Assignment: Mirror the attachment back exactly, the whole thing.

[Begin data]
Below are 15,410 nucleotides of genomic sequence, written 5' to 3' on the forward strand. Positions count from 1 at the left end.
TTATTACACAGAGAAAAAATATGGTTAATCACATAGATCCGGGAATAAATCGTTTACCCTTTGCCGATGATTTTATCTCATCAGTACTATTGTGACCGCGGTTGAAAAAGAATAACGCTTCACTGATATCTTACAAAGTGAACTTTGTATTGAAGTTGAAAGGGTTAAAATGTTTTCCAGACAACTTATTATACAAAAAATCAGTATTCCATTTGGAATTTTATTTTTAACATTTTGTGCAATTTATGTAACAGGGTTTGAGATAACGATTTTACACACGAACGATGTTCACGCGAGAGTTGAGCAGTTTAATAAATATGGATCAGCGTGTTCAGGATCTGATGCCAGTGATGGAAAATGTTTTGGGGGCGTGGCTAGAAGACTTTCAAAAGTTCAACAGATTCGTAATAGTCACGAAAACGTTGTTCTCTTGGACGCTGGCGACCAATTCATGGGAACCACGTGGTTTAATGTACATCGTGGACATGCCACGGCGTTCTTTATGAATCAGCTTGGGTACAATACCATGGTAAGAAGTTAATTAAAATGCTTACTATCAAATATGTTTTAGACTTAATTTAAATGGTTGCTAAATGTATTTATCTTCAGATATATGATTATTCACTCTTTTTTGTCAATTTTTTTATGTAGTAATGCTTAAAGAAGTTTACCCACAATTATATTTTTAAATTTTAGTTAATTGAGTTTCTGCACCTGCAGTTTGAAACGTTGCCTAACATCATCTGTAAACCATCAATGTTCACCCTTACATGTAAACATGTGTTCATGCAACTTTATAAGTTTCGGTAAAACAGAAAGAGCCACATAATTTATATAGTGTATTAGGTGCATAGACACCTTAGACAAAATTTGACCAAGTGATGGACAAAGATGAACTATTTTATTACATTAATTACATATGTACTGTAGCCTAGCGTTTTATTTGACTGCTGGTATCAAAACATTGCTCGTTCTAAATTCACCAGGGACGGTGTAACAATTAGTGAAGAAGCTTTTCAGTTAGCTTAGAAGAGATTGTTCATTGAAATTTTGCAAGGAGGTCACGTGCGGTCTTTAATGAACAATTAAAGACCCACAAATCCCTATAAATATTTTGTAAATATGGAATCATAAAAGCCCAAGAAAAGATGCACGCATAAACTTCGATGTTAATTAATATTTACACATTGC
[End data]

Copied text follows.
Below are 15,410 nucleotides of genomic sequence, written 5' to 3' on the forward strand. Positions count from 1 at the left end.
TTATTACACAGAGAAAAAATATGGTTAATCACATAGATCCGGGAATAAATCGTTTACCCTTTGCCGATGATTTTATCTCATCAGTACTATTGTGACCGCGGTTGAAAAAGAATAACGCTTCACTGATATCTTACAAAGTGAACTTTGTATTGAAGTTGAAAGGGTTAAAATGTTTTCCAGACAACTTATTATACAAAAAATCAGTATTCCATTTGGAATTTTATTTTTAACATTTTGTGCAATTTATGTAACAGGGTTTGAGATAACGATTTTACACACGAACGATGTTCACGCGAGAGTTGAGCAGTTTAATAAATATGGATCAGCGTGTTCAGGATCTGATGCCAGTGATGGAAAATGTTTTGGGGGCGTGGCTAGAAGACTTTCAAAAGTTCAACAGATTCGTAATAGTCACGAAAACGTTGTTCTCTTGGACGCTGGCGACCAATTCATGGGAACCACGTGGTTTAATGTACATCGTGGACATGCCACGGCGTTCTTTATGAATCAGCTTGGGTACAATACCATGGTAAGAAGTTAATTAAAATGCTTACTATCAAATATGTTTTAGACTTAATTTAAATGGTTGCTAAATGTATTTATCTTCAGATATATGATTATTCACTCTTTTTTGTCAATTTTTTTATGTAGTAATGCTTAAAGAAGTTTACCCACAATTATATTTTTAAATTTTAGTTAATTGAGTTTCTGCACCTGCAGTTTGAAACGTTGCCTAACATCATCTGTAAACCATCAATGTTCACCCTTACATGTAAACATGTGTTCATGCAACTTTATAAGTTTCGGTAAAACAGAAAGAGCCACATAATTTATATAGTGTATTAGGTGCATAGACACCTTAGACAAAATTTGACCAAGTGATGGACAAAGATGAACTATTTTATTACATTAATTACATATGTACTGTAGCCTAGCGTTTTATTTGACTGCTGGTATCAAAACATTGCTCGTTCTAAATTCACCAGGGACGGTGTAACAATTAGTGAAGAAGCTTTTCAGTTAGCTTAGAAGAGATTGTTCATTGAAATTTTGCAAGGAGGTCACGTGCGGTCTTTAATGAACAATTAAAGACCCACAAATCCCTATAAATATTTTGTAAATATGGAATCATAAAAGCCCAAGAAAAGATGCACGCATAAACTTCGATGTTAATTAATATTTACACATTGC